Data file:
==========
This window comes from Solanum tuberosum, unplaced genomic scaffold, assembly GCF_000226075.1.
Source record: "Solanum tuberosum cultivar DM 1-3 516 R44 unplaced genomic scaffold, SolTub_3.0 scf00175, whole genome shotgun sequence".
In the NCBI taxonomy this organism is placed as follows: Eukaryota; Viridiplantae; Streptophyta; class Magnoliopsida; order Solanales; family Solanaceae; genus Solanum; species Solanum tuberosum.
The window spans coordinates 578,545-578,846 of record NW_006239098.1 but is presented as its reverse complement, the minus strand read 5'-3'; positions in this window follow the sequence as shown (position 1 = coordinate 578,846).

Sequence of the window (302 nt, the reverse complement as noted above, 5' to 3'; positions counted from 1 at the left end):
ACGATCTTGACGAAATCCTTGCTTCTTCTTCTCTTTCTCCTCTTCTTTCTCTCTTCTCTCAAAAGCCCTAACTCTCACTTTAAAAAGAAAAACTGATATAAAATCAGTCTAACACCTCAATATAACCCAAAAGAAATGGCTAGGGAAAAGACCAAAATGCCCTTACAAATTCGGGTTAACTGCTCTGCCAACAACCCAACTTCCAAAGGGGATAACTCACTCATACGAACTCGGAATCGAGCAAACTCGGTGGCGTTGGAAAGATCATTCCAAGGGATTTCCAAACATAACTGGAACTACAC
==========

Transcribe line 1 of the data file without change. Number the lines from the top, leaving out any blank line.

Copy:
This window comes from Solanum tuberosum, unplaced genomic scaffold, assembly GCF_000226075.1.